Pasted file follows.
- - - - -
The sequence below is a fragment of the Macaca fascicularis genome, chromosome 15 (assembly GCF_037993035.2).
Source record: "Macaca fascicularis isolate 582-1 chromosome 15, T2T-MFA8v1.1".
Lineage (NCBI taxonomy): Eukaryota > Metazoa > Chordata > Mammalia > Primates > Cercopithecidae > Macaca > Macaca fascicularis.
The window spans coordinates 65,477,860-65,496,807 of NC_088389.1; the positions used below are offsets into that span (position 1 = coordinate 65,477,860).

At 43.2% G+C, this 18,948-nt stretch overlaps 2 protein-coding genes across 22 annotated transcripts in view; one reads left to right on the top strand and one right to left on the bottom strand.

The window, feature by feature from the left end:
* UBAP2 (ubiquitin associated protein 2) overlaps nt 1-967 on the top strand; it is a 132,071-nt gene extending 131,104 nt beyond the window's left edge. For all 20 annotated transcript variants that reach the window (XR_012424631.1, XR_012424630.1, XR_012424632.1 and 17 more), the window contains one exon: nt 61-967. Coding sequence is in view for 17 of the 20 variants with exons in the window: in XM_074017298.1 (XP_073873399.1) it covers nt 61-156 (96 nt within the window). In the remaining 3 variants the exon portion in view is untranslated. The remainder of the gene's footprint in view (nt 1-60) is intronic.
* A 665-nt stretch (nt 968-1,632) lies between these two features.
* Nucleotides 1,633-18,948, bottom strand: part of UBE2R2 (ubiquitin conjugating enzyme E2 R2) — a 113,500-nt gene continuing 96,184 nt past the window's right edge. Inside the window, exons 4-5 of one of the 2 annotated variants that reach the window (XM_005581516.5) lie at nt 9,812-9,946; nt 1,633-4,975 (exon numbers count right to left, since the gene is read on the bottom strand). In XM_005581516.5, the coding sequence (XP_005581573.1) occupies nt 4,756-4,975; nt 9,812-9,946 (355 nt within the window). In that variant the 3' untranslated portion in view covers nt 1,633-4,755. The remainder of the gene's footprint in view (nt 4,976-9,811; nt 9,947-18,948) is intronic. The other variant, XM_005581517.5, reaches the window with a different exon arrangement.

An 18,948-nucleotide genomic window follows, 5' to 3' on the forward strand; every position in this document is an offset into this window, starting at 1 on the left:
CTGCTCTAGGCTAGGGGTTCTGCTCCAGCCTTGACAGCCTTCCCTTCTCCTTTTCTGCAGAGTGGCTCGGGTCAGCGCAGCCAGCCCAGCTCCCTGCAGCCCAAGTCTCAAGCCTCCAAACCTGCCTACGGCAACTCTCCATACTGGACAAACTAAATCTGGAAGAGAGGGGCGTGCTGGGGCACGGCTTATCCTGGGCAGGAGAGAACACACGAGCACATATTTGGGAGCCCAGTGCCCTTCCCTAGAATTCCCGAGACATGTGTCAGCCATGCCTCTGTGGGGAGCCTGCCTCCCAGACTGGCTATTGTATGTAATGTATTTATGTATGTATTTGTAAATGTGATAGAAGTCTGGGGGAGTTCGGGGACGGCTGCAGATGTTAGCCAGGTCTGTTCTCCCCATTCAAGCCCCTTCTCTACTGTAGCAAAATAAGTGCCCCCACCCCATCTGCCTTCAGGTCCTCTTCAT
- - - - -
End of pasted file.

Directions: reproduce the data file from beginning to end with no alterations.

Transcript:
The sequence below is a fragment of the Macaca fascicularis genome, chromosome 15 (assembly GCF_037993035.2).
Source record: "Macaca fascicularis isolate 582-1 chromosome 15, T2T-MFA8v1.1".
Lineage (NCBI taxonomy): Eukaryota > Metazoa > Chordata > Mammalia > Primates > Cercopithecidae > Macaca > Macaca fascicularis.
The window spans coordinates 65,477,860-65,496,807 of NC_088389.1; the positions used below are offsets into that span (position 1 = coordinate 65,477,860).

At 43.2% G+C, this 18,948-nt stretch overlaps 2 protein-coding genes across 22 annotated transcripts in view; one reads left to right on the top strand and one right to left on the bottom strand.

The window, feature by feature from the left end:
* UBAP2 (ubiquitin associated protein 2) overlaps nt 1-967 on the top strand; it is a 132,071-nt gene extending 131,104 nt beyond the window's left edge. For all 20 annotated transcript variants that reach the window (XR_012424631.1, XR_012424630.1, XR_012424632.1 and 17 more), the window contains one exon: nt 61-967. Coding sequence is in view for 17 of the 20 variants with exons in the window: in XM_074017298.1 (XP_073873399.1) it covers nt 61-156 (96 nt within the window). In the remaining 3 variants the exon portion in view is untranslated. The remainder of the gene's footprint in view (nt 1-60) is intronic.
* A 665-nt stretch (nt 968-1,632) lies between these two features.
* Nucleotides 1,633-18,948, bottom strand: part of UBE2R2 (ubiquitin conjugating enzyme E2 R2) — a 113,500-nt gene continuing 96,184 nt past the window's right edge. Inside the window, exons 4-5 of one of the 2 annotated variants that reach the window (XM_005581516.5) lie at nt 9,812-9,946; nt 1,633-4,975 (exon numbers count right to left, since the gene is read on the bottom strand). In XM_005581516.5, the coding sequence (XP_005581573.1) occupies nt 4,756-4,975; nt 9,812-9,946 (355 nt within the window). In that variant the 3' untranslated portion in view covers nt 1,633-4,755. The remainder of the gene's footprint in view (nt 4,976-9,811; nt 9,947-18,948) is intronic. The other variant, XM_005581517.5, reaches the window with a different exon arrangement.

An 18,948-nucleotide genomic window follows, 5' to 3' on the forward strand; every position in this document is an offset into this window, starting at 1 on the left:
CTGCTCTAGGCTAGGGGTTCTGCTCCAGCCTTGACAGCCTTCCCTTCTCCTTTTCTGCAGAGTGGCTCGGGTCAGCGCAGCCAGCCCAGCTCCCTGCAGCCCAAGTCTCAAGCCTCCAAACCTGCCTACGGCAACTCTCCATACTGGACAAACTAAATCTGGAAGAGAGGGGCGTGCTGGGGCACGGCTTATCCTGGGCAGGAGAGAACACACGAGCACATATTTGGGAGCCCAGTGCCCTTCCCTAGAATTCCCGAGACATGTGTCAGCCATGCCTCTGTGGGGAGCCTGCCTCCCAGACTGGCTATTGTATGTAATGTATTTATGTATGTATTTGTAAATGTGATAGAAGTCTGGGGGAGTTCGGGGACGGCTGCAGATGTTAGCCAGGTCTGTTCTCCCCATTCAAGCCCCTTCTCTACTGTAGCAAAATAAGTGCCCCCACCCCATCTGCCTTCAGGTCCTCTTCAT